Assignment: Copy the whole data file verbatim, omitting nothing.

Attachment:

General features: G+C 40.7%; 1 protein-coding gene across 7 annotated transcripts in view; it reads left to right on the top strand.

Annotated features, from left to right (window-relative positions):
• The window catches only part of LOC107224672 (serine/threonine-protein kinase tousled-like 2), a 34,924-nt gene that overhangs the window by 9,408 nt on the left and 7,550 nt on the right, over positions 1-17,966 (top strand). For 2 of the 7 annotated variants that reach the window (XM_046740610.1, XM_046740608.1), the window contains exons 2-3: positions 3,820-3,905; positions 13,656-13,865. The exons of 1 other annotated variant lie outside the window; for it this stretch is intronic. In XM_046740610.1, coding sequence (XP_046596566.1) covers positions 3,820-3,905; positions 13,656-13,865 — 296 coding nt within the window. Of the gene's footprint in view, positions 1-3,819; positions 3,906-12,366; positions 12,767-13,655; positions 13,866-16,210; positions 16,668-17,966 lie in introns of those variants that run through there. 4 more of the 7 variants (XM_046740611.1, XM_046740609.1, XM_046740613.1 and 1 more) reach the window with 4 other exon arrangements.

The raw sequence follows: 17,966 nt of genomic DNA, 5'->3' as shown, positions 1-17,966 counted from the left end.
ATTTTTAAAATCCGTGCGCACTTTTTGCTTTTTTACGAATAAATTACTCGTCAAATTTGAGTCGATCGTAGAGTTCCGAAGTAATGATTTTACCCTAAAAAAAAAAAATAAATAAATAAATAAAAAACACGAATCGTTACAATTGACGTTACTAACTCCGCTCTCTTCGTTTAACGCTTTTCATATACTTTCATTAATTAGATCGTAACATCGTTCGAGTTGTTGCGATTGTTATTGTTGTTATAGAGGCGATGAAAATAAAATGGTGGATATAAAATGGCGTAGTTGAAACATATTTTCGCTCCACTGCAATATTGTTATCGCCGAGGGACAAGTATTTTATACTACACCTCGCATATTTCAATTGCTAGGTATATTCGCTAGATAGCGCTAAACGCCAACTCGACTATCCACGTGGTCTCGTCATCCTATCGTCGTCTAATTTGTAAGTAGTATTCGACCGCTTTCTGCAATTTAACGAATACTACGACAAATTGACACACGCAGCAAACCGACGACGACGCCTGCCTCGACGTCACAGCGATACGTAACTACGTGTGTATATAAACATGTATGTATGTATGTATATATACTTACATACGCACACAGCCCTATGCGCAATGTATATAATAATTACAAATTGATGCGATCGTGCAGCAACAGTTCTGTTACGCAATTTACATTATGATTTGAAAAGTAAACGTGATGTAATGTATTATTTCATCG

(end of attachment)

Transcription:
General features: G+C 40.7%; 1 protein-coding gene across 7 annotated transcripts in view; it reads left to right on the top strand.

Annotated features, from left to right (window-relative positions):
• The window catches only part of LOC107224672 (serine/threonine-protein kinase tousled-like 2), a 34,924-nt gene that overhangs the window by 9,408 nt on the left and 7,550 nt on the right, over positions 1-17,966 (top strand). For 2 of the 7 annotated variants that reach the window (XM_046740610.1, XM_046740608.1), the window contains exons 2-3: positions 3,820-3,905; positions 13,656-13,865. The exons of 1 other annotated variant lie outside the window; for it this stretch is intronic. In XM_046740610.1, coding sequence (XP_046596566.1) covers positions 3,820-3,905; positions 13,656-13,865 — 296 coding nt within the window. Of the gene's footprint in view, positions 1-3,819; positions 3,906-12,366; positions 12,767-13,655; positions 13,866-16,210; positions 16,668-17,966 lie in introns of those variants that run through there. 4 more of the 7 variants (XM_046740611.1, XM_046740609.1, XM_046740613.1 and 1 more) reach the window with 4 other exon arrangements.

The raw sequence follows: 17,966 nt of genomic DNA, 5'->3' as shown, positions 1-17,966 counted from the left end.
ATTTTTAAAATCCGTGCGCACTTTTTGCTTTTTTACGAATAAATTACTCGTCAAATTTGAGTCGATCGTAGAGTTCCGAAGTAATGATTTTACCCTAAAAAAAAAAAATAAATAAATAAATAAAAAACACGAATCGTTACAATTGACGTTACTAACTCCGCTCTCTTCGTTTAACGCTTTTCATATACTTTCATTAATTAGATCGTAACATCGTTCGAGTTGTTGCGATTGTTATTGTTGTTATAGAGGCGATGAAAATAAAATGGTGGATATAAAATGGCGTAGTTGAAACATATTTTCGCTCCACTGCAATATTGTTATCGCCGAGGGACAAGTATTTTATACTACACCTCGCATATTTCAATTGCTAGGTATATTCGCTAGATAGCGCTAAACGCCAACTCGACTATCCACGTGGTCTCGTCATCCTATCGTCGTCTAATTTGTAAGTAGTATTCGACCGCTTTCTGCAATTTAACGAATACTACGACAAATTGACACACGCAGCAAACCGACGACGACGCCTGCCTCGACGTCACAGCGATACGTAACTACGTGTGTATATAAACATGTATGTATGTATGTATATATACTTACATACGCACACAGCCCTATGCGCAATGTATATAATAATTACAAATTGATGCGATCGTGCAGCAACAGTTCTGTTACGCAATTTACATTATGATTTGAAAAGTAAACGTGATGTAATGTATTATTTCATCG